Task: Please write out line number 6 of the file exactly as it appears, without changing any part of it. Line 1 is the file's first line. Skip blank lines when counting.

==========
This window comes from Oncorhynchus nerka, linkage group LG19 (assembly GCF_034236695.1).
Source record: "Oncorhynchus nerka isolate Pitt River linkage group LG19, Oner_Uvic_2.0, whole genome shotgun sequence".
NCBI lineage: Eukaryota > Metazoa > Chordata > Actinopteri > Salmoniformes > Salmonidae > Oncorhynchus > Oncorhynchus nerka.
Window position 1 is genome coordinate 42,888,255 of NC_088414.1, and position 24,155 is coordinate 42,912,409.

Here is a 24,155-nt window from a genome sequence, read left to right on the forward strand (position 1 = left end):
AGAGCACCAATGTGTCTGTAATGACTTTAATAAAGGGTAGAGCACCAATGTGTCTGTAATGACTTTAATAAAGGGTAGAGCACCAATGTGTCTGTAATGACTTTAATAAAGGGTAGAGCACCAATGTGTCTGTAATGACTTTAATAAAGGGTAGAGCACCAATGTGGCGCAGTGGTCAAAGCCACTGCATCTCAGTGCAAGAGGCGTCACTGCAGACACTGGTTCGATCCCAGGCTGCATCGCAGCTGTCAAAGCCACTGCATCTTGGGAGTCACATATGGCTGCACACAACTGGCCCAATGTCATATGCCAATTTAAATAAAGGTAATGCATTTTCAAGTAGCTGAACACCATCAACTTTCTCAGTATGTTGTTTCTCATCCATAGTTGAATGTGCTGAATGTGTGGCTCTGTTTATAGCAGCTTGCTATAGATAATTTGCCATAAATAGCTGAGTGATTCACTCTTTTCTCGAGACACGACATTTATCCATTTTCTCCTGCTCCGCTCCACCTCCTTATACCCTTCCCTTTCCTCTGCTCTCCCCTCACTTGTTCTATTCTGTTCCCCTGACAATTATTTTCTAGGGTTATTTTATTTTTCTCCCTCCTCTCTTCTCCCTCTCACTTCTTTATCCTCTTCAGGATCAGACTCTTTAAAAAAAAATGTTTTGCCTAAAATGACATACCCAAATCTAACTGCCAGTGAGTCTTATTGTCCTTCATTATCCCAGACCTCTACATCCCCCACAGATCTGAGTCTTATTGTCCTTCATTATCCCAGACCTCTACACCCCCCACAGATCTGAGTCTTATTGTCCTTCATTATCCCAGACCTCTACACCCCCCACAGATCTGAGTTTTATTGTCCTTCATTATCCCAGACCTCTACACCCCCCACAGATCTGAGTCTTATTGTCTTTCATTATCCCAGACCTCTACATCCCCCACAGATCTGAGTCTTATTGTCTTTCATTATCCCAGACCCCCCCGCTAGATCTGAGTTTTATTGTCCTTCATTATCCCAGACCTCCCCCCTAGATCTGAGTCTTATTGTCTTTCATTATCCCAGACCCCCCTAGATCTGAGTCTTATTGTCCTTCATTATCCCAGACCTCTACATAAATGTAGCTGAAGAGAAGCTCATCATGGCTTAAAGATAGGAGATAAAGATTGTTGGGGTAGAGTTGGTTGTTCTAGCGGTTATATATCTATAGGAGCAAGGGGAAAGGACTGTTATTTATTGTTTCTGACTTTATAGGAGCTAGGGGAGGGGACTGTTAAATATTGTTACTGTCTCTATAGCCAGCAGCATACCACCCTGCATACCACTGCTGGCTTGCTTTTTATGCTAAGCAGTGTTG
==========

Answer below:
AGAGCACCAATGTGTCTGTAATGACTTTAATAAAGGGTAGAGCACCAATGTGTCTGTAATGACTTTAATAAAGGGTAGAGCACCAATGTGTCTGTAATGACTTTAATAAAGGGTAGAGCACCAATGTGTCTGTAATGACTTTAATAAAGGGTAGAGCACCAATGTGGCGCAGTGGTCAAAGCCACTGCATCTCAGTGCAAGAGGCGTCACTGCAGACACTGGTTCGATCCCAGGCTGCATCGCAGCTGTCAAAGCCACTGCATCTTGGGAGTCACATATGGCTGCACACAACTGGCCCAATGTCATATGCCAATTTAAATAAAGGTAATGCATTTTCAAGTAGCTGAACACCATCAACTTTCTCAGTATGTTGTTTCTCATCCATAGTTGAATGTGCTGAATGTGTGGCTCTGTTTATAGCAGCTTGCTATAGATAATTTGCCATAAATAGCTGAGTGATTCACTCTTTTCTCGAGACACGACATTTATCCATTTTCTCCTGCTCCGCTCCACCTCCTTATACCCTTCCCTTTCCTCTGCTCTCCCCTCACTTGTTCTATTCTGTTCCCCTGACAATTATTTTCTAGGGTTATTTTATTTTTCTCCCTCCTCTCTTCTCCCTCTCACTTCTTTATCCTCTTCAGGATCAGACTCTTTAAAAAAAAATGTTTTGCCTAAAATGACATACCCAAATCTAACTGCCAGTGAGTCTTATTGTCCTTCATTATCCCAGACCTCTACATCCCCCACAGATCTGAGTCTTATTGTCCTTCATTATCCCAGACCTCTACACCCCCCACAGATCTGAGTCTTATTGTCCTTCATTATCCCAGACCTCTACACCCCCCACAGATCTGAGTTTTATTGTCCTTCATTATCCCAGACCTCTACACCCCCCACAGATCTGAGTCTTATTGTCTTTCATTATCCCAGACCTCTACATCCCCCACAGATCTGAGTCTTATTGTCTTTCATTATCCCAGACCCCCCCGCTAGATCTGAGTTTTATTGTCCTTCATTATCCCAGACCTCCCCCCTAGATCTGAGTCTTATTGTCTTTCATTATCCCAGACCCCCCTAGATCTGAGTCTTATTGTCCTTCATTATCCCAGACCTCTACATAAATGTAGCTGAAGAGAAGCTCATCATGGCTTAAAGATAGGAGATAAAGATTGTTGGGGTAGAGTTGGTTGTTCTAGCGGTTATATATCTATAGGAGCAAGGGGAAAGGACTGTTATTTATTGTTTCTGACTTTATAGGAGCTAGGGGAGGGGACTGTTAAATATTGTTACTGTCTCTATAGCCAGCAGCATACCACCCTGCATACCACTGCTGGCTTGCTTTTTATGCTAAGCAGTGTTG